_{c}*k*is observed as well.

_{c}We now focus on the THE and show its origin in a fluctuation-driven chirality. The THE appears in the TCS phase only. The fact that the THE is observed only at elevated temperatures, while the TCS phase exists in the entire temperature range below 330 K, strongly suggests the key role of thermal fluctuations. It is worth remembering that the system is strongly two-dimensional, with nearly two orders of magnitude difference between the *ab* and *c* couplings. In this case, by virtue of the Mermin-Wagner theorem, the mean field transition temperature of several thousand kelvin is markedly suppressed by large and relatively slow in-plane fluctuations. This is reminiscent of the famous nematic transition in the planar *J*_{1} − *J*_{2} Heisenberg mode (*19*), where these fluctuations can give rise to a new, nonmagnetic order parameter without a long-range magnetic order. This so-called nematic phase is realized in many Fe-based superconductors (*20*) and maybe in other materials as well (*21*).

We will argue now that similar physics may be realized in the TCS phase. The detailed theory is provided in section S5. Here, we present a summary of the results. In a continuous approximation, the TCS can be described as **M = M**_{x}**+ m**, where *2*) *b _{x}* =

**M**· (∂

_{y}**M**×

*∂*

_{z}**M**) =

*∂*

_{y}**M**· (

*∂*

_{z}**M**×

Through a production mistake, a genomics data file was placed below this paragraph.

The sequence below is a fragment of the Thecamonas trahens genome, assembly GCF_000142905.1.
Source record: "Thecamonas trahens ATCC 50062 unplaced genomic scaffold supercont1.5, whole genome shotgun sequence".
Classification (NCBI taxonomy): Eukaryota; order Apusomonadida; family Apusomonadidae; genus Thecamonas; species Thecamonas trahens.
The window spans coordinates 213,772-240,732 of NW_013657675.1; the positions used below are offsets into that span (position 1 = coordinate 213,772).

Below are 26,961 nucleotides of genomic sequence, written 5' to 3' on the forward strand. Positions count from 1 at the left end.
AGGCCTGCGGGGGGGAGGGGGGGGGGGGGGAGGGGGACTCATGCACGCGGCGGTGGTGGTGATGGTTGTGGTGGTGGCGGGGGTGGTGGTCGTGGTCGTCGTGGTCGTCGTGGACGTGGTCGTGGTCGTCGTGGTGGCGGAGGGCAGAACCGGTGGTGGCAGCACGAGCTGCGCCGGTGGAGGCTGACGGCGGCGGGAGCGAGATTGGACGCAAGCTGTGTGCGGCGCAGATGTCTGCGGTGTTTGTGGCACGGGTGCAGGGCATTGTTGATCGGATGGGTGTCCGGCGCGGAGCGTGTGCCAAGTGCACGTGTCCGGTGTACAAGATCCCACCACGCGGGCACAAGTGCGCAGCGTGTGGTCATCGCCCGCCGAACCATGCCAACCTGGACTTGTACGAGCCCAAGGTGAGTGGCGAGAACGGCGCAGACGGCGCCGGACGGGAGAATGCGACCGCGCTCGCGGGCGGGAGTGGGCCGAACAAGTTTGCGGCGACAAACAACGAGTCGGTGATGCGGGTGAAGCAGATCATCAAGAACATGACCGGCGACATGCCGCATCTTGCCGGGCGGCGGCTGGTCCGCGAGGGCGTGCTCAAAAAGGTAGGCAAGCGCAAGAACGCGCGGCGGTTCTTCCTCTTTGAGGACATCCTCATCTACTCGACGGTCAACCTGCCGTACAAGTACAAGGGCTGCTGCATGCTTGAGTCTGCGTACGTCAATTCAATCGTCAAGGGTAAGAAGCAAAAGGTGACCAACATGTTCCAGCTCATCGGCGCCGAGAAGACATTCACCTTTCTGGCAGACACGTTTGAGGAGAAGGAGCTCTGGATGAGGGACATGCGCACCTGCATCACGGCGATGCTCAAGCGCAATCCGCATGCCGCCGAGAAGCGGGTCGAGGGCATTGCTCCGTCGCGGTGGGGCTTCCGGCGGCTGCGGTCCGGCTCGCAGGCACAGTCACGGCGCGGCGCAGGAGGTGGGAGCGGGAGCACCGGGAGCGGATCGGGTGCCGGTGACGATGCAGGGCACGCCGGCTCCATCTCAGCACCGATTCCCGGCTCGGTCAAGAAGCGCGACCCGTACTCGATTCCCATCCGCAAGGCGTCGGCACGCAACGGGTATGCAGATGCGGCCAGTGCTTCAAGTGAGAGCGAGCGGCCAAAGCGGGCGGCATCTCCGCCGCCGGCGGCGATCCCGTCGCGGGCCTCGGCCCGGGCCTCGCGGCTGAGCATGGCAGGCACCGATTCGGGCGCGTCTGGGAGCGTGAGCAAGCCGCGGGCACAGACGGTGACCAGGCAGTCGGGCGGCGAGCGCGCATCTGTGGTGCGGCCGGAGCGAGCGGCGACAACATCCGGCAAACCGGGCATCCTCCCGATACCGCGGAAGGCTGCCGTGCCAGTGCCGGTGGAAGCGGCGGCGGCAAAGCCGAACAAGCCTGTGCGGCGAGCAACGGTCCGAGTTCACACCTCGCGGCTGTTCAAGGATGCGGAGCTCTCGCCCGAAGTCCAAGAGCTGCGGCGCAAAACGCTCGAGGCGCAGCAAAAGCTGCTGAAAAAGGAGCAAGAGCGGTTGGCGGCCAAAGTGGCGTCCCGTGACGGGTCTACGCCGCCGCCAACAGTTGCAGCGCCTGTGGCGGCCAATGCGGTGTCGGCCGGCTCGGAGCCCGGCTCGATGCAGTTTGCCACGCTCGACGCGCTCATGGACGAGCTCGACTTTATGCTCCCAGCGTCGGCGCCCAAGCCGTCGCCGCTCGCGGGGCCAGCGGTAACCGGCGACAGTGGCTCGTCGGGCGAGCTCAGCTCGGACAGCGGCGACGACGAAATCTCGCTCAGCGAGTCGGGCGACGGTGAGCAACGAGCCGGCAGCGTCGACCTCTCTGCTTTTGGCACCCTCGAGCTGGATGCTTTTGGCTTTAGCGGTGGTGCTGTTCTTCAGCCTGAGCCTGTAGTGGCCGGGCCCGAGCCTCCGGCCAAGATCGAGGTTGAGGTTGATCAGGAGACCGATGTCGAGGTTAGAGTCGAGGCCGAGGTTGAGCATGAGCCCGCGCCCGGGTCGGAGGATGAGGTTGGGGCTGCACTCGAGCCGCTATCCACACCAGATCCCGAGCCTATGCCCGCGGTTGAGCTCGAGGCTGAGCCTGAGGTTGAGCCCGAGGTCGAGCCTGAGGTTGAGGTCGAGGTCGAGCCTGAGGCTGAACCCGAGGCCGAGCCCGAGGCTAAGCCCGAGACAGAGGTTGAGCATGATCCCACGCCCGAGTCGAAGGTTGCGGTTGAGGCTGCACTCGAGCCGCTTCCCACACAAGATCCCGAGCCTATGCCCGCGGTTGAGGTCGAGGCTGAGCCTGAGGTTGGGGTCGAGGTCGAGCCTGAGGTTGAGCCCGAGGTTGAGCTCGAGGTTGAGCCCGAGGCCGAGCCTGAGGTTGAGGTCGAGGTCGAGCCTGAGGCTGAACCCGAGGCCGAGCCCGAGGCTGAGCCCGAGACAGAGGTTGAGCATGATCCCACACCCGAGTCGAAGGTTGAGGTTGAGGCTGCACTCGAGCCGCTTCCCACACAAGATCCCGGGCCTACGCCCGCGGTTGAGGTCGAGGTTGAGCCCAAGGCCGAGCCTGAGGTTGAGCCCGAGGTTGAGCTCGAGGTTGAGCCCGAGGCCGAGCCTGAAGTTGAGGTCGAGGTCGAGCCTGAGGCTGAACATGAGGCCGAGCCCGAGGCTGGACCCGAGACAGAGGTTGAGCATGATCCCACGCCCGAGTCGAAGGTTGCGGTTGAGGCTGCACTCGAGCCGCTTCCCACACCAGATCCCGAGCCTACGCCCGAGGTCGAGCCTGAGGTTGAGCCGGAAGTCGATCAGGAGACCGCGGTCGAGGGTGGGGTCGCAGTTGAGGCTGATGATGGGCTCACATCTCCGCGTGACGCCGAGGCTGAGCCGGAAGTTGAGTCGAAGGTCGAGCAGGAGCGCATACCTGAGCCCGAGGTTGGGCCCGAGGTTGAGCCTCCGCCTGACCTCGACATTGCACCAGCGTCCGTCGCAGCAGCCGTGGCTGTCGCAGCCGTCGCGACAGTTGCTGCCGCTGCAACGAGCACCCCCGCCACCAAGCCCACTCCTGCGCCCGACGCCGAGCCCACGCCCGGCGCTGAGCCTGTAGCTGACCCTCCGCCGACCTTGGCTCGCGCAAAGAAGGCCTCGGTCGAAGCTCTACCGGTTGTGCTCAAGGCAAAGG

**M**) is thus zero in the TCS phase (or in any phase) where ∂

_{y}**M**, and hence, there is no THE. However, addition of a magnon fluctuation, propagating along

*=*0*y*with wave vector

*k*, gives

_{y}**M**

*=**M*

_{x}**x**+

*+*m**μ**where, as mentioned,

**m ⊥ x**and

**μ**represents a magnon propagating along

*y*(to have nonzero

*∂*

_{y}**M**) in a plane defined by a vector

**ω,**such that

**ω**∝

*k*. Then,

_{y}*b*, keeping only the terms quadratic in

_{x}**μ**and averaging over

*y*, gives

*b*= −

_{x}*k*μ

_{y}m_{z}^{2}, and, unless

*b*≠ 0.

_{x}The physical meaning of this result is very simple; the TCS is one independent magnon short of a chiral combination of static magnons. Of all possible magnons, there are some that generate positive chirality, but, by crystallographic symmetry, for each such magnon, there is a partner with the same energy and opposite chirality. These two partners will be thermally excited with the same probability, and their effect will cancel each other, in the absence of an external field. However, in an applied field, they create nonzero chiral susceptibility, reminiscent of the nematic susceptibility in Fe-based superconductors. We find the chiral field in such a case to be

The topological Hall resistivity (ρ^{T}) is proportional to ⟨*b _{x}*⟩, and hence, ρ

^{T}can be calculated by Eq. 2 using experimental parameters. Note that this expression is valid only for

*H*

_{1}<

*H*<

_{x}*H*

_{2}and the topological Hall resistivity is zero outside these limits. The theoretical ρ

^{T}is plotted together with the measured data at

*T*= 245 K in Fig. 4D. The inset shows the temperature dependence of ρ